20. Jeanette62

    Jeanette62 New Member

    PV Lady and Everyone,

    I've had a vestibular disorder for 2 1/2 years now caused by migraines. It's good to hear some positive feedback about Dr. Baloh. I considered seeing him after seeing a neurotologist and a neurologist who weren't up on current research and didn't come up with a dx for me. At the time I was so dizzy the thought of flying from the Bay Area then trying to navigate the LA area by myself was overwhelming. I went to an excellent balance clinic in Indiana on the way back from a vacation and had a friend pick me up from the airport. I didn't have to navigate anything.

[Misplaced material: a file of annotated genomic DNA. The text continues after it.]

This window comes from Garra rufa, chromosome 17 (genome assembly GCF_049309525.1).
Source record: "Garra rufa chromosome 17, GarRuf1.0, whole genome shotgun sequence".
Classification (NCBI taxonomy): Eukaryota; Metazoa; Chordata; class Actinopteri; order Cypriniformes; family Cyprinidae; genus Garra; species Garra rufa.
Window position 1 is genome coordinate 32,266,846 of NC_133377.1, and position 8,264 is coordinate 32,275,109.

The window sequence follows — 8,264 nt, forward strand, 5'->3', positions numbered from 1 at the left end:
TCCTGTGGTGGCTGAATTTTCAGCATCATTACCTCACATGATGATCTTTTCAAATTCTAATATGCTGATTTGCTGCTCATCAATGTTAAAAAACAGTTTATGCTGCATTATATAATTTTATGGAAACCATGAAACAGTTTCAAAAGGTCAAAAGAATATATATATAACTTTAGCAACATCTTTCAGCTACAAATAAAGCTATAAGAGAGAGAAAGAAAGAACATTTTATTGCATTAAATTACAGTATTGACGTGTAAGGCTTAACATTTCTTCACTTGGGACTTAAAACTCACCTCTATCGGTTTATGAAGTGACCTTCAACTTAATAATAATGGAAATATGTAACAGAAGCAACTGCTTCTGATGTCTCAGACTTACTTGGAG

The manuever that Dr Baloh did is called the Epley manuever. Dr. John Epley lives in Portland Oregon and has been an avid researcher in balance disorders for years. When he first came up with his cure for BPPV, other doctors in Portland tried to have his medical license taken away. They thought he was a quack. Dr. Epley has come up with many other innovative devices for treating balance disorders in recent years that are either already on the market to sell to balance clinics or in the process of FDA approval. There was an excellent article about his history in a Portland newspaper in the last 6 months or so.